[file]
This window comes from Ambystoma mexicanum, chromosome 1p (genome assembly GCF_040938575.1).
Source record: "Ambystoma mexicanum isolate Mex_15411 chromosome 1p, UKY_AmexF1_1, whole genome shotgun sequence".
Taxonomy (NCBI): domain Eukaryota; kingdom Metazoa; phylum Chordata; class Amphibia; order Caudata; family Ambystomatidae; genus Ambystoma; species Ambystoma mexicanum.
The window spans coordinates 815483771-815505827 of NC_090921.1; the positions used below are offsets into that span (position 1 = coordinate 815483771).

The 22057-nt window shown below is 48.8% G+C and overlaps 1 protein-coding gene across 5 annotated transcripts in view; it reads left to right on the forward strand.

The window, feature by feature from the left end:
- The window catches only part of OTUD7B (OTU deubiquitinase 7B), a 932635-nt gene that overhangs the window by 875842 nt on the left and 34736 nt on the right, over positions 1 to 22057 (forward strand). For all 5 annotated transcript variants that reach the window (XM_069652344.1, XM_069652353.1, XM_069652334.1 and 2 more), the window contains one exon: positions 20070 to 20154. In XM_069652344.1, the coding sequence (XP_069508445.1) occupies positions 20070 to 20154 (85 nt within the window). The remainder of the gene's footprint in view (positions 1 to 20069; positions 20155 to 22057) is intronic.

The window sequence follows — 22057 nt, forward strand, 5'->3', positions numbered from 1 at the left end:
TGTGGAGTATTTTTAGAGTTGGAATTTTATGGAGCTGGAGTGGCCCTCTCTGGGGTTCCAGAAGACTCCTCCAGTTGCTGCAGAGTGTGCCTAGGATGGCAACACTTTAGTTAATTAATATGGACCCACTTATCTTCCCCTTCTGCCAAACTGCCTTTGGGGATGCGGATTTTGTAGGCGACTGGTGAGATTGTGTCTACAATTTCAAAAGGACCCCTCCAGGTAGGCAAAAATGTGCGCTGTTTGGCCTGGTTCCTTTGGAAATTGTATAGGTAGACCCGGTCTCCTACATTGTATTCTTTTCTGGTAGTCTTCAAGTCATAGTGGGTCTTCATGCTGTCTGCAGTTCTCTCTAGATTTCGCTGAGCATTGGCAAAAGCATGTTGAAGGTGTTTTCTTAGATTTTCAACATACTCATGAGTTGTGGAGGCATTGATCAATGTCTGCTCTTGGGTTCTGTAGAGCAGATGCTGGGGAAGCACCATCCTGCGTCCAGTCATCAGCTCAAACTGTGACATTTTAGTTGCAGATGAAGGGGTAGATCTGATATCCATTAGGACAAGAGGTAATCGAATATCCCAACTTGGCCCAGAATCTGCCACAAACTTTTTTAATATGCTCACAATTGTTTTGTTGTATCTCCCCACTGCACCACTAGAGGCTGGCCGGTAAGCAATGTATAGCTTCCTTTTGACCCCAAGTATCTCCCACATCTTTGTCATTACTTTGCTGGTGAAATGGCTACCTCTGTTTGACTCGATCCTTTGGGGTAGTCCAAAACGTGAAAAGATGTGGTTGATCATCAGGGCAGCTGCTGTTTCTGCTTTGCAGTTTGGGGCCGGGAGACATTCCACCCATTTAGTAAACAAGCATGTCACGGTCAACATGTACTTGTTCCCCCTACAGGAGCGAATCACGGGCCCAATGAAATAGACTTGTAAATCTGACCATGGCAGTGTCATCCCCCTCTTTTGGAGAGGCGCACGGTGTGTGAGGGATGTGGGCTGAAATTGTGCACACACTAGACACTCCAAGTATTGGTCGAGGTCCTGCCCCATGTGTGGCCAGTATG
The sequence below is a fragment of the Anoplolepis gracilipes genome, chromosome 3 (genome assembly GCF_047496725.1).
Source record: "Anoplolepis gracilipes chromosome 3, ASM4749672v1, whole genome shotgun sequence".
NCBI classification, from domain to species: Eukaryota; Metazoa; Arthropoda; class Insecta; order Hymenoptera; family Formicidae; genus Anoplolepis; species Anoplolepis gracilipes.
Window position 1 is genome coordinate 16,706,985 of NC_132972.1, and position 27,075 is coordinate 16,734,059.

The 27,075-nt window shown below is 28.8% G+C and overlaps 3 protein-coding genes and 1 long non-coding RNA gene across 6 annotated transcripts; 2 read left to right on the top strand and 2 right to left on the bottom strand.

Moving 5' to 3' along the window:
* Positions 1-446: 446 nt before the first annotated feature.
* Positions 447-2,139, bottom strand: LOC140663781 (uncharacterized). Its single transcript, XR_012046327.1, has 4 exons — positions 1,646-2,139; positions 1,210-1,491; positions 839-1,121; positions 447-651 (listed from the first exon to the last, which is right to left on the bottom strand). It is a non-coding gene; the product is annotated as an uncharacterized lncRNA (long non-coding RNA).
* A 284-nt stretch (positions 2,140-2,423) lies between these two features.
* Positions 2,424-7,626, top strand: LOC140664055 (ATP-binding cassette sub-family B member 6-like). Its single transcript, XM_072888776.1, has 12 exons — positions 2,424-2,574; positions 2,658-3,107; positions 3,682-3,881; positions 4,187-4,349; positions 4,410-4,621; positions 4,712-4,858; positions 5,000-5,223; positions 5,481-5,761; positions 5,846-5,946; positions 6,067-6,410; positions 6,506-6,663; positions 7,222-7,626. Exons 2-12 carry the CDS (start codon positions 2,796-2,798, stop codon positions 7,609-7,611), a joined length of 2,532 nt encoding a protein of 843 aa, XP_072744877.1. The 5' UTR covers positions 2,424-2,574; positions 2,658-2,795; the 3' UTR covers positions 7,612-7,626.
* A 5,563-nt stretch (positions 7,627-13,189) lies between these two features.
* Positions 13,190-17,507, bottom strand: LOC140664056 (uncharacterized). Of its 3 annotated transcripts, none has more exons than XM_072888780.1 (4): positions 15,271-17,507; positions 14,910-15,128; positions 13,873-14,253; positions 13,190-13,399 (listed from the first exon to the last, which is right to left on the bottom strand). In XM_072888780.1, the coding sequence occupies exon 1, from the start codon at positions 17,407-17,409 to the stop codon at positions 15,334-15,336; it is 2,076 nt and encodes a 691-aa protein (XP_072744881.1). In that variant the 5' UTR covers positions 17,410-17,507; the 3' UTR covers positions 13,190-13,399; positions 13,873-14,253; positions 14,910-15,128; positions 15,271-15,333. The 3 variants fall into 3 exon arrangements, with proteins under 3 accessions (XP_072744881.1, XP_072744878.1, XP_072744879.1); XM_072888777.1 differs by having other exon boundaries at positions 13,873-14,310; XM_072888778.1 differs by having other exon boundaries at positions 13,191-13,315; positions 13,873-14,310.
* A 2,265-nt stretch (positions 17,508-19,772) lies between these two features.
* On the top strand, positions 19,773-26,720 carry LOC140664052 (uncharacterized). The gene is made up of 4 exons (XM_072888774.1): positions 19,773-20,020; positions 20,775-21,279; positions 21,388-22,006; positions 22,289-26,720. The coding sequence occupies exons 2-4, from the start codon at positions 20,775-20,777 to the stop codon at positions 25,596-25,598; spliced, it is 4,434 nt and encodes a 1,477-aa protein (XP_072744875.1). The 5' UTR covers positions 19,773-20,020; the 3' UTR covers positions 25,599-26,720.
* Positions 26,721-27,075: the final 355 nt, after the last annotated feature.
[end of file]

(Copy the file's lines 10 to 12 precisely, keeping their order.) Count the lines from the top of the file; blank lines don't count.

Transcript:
The sequence below is a fragment of the Anoplolepis gracilipes genome, chromosome 3 (genome assembly GCF_047496725.1).
Source record: "Anoplolepis gracilipes chromosome 3, ASM4749672v1, whole genome shotgun sequence".
NCBI classification, from domain to species: Eukaryota; Metazoa; Arthropoda; class Insecta; order Hymenoptera; family Formicidae; genus Anoplolepis; species Anoplolepis gracilipes.